Labour's candidate in the Rochdale by-election has apologised for remarks he made about Israel in a local party meeting.
In a secret recording obtained by the Mail on Sunday, Azhar Ali reportedly said Israel had "allowed" the deadly attack by Hamas gunmen on 7 October.
Mr Ali said his claims had been "deeply offensive, ignorant, and false".
The Tories have called for Labour to suspend its by-election campaign and remove Mr Ali's party membership.
Labour's national campaign co-ordinator Pat McFadden told the BBC Mr Ali's comments "were completely wrong" and did not represent the party's view.
Mr Ali will remain Labour's candidate in the Rochdale by-election, Mr McFadden also told Sky News.
In the recording, which has not been heard by the BBC, Mr Ali is alleged to have said: "The Egyptians are saying that they warned Israel 10 days earlier... Americans warned them a day before [that] there's something happening... They deliberately took the security off, they allowed... that massacre that gives them the green light to do whatever they bloody want."
Gunmen from the Palestinian group Hamas broke through the border at Gaza and infiltrated southern Israel on 7 October, killing more than 1,200 people - mainly civilians - and taking around 250 others hostage.
Since then, the territory's Hamas-run health ministry says Israeli attacks have killed more than 28,100 people in Gaza - most of them women and children.
Israeli authorities have faced criticism for security failings and reports have emerged that intelligence services were warned by Egypt of potential violence in the days leading up to the attack. Prime minister Benjamin Netanyahu has described the reports as "absolutely false".
In a statement, Mr Ali said: "I apologise unreservedly to the Jewish community for my comments which were deeply offensive, ignorant, and false.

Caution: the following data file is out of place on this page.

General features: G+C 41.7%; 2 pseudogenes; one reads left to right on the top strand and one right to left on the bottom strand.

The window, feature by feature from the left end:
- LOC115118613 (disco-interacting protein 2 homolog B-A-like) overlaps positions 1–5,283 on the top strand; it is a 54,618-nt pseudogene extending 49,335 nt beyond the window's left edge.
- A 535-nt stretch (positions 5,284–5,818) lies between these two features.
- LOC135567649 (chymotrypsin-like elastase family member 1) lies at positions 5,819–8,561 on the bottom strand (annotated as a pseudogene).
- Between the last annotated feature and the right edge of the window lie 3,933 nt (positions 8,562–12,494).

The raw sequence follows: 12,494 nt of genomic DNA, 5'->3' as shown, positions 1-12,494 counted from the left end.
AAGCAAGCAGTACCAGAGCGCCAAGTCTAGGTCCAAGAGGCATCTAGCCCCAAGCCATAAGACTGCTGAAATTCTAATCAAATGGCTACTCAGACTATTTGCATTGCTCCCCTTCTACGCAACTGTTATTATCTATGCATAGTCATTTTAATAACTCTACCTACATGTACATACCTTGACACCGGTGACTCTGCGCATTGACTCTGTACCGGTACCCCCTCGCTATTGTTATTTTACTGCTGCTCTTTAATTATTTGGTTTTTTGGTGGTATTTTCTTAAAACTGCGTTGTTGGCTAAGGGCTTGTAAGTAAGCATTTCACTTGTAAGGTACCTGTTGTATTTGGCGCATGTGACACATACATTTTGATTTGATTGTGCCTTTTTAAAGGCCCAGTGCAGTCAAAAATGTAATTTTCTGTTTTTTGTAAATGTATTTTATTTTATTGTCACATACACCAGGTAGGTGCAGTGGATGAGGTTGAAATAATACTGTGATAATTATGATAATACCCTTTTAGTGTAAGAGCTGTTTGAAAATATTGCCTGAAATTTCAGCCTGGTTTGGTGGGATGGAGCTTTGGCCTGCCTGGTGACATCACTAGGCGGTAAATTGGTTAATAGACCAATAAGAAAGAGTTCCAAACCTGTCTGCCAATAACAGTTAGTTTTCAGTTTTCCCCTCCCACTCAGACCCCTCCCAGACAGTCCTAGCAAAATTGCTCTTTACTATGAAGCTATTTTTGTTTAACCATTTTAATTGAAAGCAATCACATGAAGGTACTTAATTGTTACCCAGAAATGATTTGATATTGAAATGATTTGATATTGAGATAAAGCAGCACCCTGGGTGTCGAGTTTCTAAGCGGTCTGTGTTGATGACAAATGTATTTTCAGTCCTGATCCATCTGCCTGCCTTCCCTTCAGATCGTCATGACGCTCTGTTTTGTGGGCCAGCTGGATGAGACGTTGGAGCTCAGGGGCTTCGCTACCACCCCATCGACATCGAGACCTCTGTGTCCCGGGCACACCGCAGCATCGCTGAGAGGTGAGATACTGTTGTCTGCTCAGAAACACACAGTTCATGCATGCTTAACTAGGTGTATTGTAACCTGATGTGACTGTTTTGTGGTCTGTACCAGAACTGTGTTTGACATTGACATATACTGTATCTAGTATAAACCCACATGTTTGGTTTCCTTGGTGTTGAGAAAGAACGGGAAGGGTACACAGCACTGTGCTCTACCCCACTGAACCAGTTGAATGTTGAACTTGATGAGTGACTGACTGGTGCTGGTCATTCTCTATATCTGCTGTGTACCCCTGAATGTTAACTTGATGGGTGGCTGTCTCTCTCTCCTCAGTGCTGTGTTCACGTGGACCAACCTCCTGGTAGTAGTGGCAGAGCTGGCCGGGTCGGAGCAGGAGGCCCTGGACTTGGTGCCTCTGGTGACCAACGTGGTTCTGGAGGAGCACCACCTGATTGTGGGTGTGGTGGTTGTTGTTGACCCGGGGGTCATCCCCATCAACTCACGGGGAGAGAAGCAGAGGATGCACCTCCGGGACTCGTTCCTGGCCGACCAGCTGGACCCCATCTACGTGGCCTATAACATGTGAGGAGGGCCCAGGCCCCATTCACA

"Hamas' horrific terror attack was the responsibility of Hamas alone, and they are still holding hostages who must be released."
Appearing on the BBC's Sunday with Laura Kuenssberg earlier, Labour's Mr McFadden said he was "appalled" by the comments.
"He has quite rightly apologised and completely retracted and I hope he learns a lesson from it," he said.
"Those comments were completely wrong and they certainly don't represent the Labour party's view."
Conservative Party chairman Richard Holden called for Labour leader Sir Keir Starmer to "immediately remove Mr Ali's Labour membership and suspend Labour's campaign" ahead of the by-election on 29 February.
He said: "Time after time, Sir Keir Starmer says that he's changed Labour. Time after time we're seeing that simply isn't true."
In his apology, Mr Ali said 7 October had been "the greatest loss of Jewish life in a single day since the Holocaust, and Jews in the UK and across the world are living in fear of rising antisemitism".
The Lancashire county councillor said he wished to "urgently apologise to Jewish leaders for my inexcusable comments".
The Board of Deputies of British Jews said it would have called on Labour to replace Mr Ali as a by-election candidate had it not been too late to do so.
Describing his earlier comments as "disgraceful and unforgivable", the board said: "It is clear to us that Mr Ali is not apologising out of a genuine sense of remorse.
"Despite what he says in his apology, we do not see how we could possibly engage with him at this time, and we believe other leading Jewish communal groups will feel similarly."
In the recording, Mr Ali also reportedly disagreed with a comment at the meeting about Sir Keir being "held in high regard".
According to the Mail, he said: "A lot of the MPs I've spoken to - non-Muslim MPs - feel that on this issue, he's lost the confidence of the parliamentary party."
A number of Labour frontbench MPs and councillors have resigned over the party's initial reluctance to call for a ceasefire. There was also controversy after Sir Keir appeared to claim in October that Israel had a right to cut off power and water from Gaza, although he later said he was instead supporting Israel's right to self-defence.
In his latest statement, Mr Ali said: "The Labour Party has changed unrecognisably under Keir Starmer's leadership, he has my full support in delivering the change Britain needs."
The by-election follows the recent death of previous incumbent Sir Tony Lloyd.
The Green Party candidate Guy Otten recently confirmed he was withdrawing from the contest after "some regrettable social media posts I made a number of years ago".
However, his name will still appear on the ballot paper, as the decision followed the deadline for nominations.